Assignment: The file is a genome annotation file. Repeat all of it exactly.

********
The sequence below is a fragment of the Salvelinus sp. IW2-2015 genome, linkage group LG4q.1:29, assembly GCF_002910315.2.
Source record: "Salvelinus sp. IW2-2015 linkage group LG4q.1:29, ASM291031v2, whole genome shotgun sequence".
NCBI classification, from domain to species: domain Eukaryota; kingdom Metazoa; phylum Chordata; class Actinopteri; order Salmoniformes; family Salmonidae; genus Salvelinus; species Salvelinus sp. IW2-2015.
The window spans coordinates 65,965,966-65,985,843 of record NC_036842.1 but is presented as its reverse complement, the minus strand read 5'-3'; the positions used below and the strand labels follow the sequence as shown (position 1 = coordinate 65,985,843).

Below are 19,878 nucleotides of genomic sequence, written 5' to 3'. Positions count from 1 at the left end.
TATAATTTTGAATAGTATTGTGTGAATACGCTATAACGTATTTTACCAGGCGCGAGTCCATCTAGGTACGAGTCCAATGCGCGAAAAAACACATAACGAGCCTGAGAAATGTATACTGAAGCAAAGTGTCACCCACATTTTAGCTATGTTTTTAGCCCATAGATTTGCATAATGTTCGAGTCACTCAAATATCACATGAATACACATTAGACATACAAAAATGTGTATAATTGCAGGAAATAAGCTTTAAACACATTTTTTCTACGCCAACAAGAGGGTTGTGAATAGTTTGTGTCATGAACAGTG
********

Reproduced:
The sequence below is a fragment of the Salvelinus sp. IW2-2015 genome, linkage group LG4q.1:29, assembly GCF_002910315.2.
Source record: "Salvelinus sp. IW2-2015 linkage group LG4q.1:29, ASM291031v2, whole genome shotgun sequence".
NCBI classification, from domain to species: domain Eukaryota; kingdom Metazoa; phylum Chordata; class Actinopteri; order Salmoniformes; family Salmonidae; genus Salvelinus; species Salvelinus sp. IW2-2015.
The window spans coordinates 65,965,966-65,985,843 of record NC_036842.1 but is presented as its reverse complement, the minus strand read 5'-3'; the positions used below and the strand labels follow the sequence as shown (position 1 = coordinate 65,985,843).

Below are 19,878 nucleotides of genomic sequence, written 5' to 3'. Positions count from 1 at the left end.
TATAATTTTGAATAGTATTGTGTGAATACGCTATAACGTATTTTACCAGGCGCGAGTCCATCTAGGTACGAGTCCAATGCGCGAAAAAACACATAACGAGCCTGAGAAATGTATACTGAAGCAAAGTGTCACCCACATTTTAGCTATGTTTTTAGCCCATAGATTTGCATAATGTTCGAGTCACTCAAATATCACATGAATACACATTAGACATACAAAAATGTGTATAATTGCAGGAAATAAGCTTTAAACACATTTTTTCTACGCCAACAAGAGGGTTGTGAATAGTTTGTGTCATGAACAGTG